Union’s test of Tsar Bomba on October 30, 1961.

Plus, Spriggs said, the energy of a blast wouldn’t all be
directed toward shore — it would radiate outward in all
directions, so most of it “would be wasted going back out to

A detonation several miles from a coastline would deposit only
about 1% of its energy as waves hitting the shore. That scenario
may be more likely than an attack closer to shore, assuming US
systems could detect an incoming Poseidon torpedo.

But even if such a weapon exploded on the doorstep of a coastal
city or base, its purpose would be questionable, Spriggs said.

“This would produce a fraction of the damage the same 50 MT
weapon could do if it were detonated above a large city,” Spriggs
said. “If there is some country out there that is angry enough at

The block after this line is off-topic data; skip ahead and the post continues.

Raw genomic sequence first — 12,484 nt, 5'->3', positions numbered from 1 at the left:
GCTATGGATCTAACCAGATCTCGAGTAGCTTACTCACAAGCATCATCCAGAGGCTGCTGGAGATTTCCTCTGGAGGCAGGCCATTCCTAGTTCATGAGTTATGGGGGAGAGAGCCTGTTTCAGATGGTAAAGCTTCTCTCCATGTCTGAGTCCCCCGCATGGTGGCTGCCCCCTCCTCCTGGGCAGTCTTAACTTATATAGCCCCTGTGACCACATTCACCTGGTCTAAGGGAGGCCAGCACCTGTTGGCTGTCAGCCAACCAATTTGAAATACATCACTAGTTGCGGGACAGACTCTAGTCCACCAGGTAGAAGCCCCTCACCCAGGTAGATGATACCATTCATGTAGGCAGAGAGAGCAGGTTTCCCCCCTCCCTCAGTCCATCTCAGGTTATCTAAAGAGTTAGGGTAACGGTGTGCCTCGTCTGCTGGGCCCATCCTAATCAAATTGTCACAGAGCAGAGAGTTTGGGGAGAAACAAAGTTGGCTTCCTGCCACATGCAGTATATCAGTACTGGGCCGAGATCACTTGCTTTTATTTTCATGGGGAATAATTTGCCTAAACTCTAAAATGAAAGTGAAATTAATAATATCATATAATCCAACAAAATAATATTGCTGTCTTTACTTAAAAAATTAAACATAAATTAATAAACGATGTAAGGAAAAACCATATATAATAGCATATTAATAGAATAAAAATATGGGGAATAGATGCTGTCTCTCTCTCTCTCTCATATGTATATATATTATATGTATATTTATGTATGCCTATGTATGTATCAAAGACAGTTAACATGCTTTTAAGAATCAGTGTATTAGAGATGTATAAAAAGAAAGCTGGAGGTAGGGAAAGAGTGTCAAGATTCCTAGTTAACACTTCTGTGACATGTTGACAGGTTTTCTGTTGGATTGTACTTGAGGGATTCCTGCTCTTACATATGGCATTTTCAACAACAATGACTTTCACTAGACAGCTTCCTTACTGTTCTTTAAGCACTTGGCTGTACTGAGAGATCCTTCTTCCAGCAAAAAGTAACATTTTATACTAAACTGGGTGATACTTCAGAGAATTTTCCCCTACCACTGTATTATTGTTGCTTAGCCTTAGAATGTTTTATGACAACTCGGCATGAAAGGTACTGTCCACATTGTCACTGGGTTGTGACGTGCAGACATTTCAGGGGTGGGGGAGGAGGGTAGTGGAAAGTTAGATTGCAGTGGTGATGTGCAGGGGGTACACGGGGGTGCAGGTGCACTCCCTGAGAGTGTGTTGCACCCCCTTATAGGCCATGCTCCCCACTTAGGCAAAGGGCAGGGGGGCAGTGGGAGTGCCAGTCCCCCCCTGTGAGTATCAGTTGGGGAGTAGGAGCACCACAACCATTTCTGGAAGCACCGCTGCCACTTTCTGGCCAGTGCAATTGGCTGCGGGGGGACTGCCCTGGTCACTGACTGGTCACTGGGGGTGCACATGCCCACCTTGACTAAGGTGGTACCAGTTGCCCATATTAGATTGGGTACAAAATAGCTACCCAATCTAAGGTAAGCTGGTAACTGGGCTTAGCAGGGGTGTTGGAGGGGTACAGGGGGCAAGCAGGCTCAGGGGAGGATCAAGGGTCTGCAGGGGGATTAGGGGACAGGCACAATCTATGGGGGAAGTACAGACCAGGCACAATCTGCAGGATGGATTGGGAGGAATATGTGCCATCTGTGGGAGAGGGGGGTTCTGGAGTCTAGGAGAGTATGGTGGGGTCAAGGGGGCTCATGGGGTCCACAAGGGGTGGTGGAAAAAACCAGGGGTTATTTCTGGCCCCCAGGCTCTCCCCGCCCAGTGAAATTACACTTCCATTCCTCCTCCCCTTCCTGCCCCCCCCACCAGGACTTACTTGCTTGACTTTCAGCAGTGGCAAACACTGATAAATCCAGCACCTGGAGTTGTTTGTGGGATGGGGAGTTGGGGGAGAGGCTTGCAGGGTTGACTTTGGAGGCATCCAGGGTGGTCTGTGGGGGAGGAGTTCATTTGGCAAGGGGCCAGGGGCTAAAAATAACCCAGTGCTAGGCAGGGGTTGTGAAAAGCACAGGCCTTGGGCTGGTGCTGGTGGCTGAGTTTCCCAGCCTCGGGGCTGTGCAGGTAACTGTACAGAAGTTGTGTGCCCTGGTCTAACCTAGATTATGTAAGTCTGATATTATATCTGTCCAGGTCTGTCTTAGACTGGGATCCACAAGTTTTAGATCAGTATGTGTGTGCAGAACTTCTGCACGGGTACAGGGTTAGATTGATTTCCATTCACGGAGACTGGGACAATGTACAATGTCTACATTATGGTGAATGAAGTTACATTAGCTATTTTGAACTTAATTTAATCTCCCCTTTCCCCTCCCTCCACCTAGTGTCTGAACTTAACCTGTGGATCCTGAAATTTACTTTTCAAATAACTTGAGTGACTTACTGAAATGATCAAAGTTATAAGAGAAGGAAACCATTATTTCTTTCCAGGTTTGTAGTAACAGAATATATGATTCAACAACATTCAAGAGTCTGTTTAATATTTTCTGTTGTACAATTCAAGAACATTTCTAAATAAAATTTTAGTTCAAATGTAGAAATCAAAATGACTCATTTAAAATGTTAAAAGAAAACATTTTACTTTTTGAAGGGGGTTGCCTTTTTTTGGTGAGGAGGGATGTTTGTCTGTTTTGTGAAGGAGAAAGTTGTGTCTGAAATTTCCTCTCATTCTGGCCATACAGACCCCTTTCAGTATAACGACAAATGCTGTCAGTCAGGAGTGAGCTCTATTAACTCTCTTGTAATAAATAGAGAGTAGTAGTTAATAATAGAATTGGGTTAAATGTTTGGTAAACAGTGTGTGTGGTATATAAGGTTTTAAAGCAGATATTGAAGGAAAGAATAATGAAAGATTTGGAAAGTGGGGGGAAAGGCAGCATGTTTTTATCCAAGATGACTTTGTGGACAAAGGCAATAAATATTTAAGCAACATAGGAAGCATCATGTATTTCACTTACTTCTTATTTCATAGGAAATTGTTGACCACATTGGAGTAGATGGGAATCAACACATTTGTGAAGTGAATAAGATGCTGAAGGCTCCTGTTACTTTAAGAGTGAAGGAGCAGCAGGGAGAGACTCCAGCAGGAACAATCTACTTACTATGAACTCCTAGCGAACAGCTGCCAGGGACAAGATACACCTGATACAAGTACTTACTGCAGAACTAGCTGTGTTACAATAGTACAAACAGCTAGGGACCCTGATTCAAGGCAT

the United States to use a nuclear weapon against us, why would
they opt to reduce the amount of damage they impose in an

Why would Putin develop a ‘doomsday machine’?

valdimir putin russia icbm missile election speech march 1 2018 reuters sputnik news agency RTX4ZS89
President Vladimir Putin.

Photo Agency/Reuters

It’s still unknown whether Russia has really developed this
underwater weapon, though the Trump
administration addressed
its possible existence in the US’ most recent
nuclear posture review

If realized, the “doomsday machine” would join thousands of
nuclear weapons in
Russia’s arsenal

In Lewis’ 2015 article, he wrote that
there was speculation that the underwater weapon might be
“salted,” or surrounded with metals like cobalt, which would
dramatically extend fatal
radiation levels from fallout
 for at least several
months, or possibly even decades. That’s because the burst of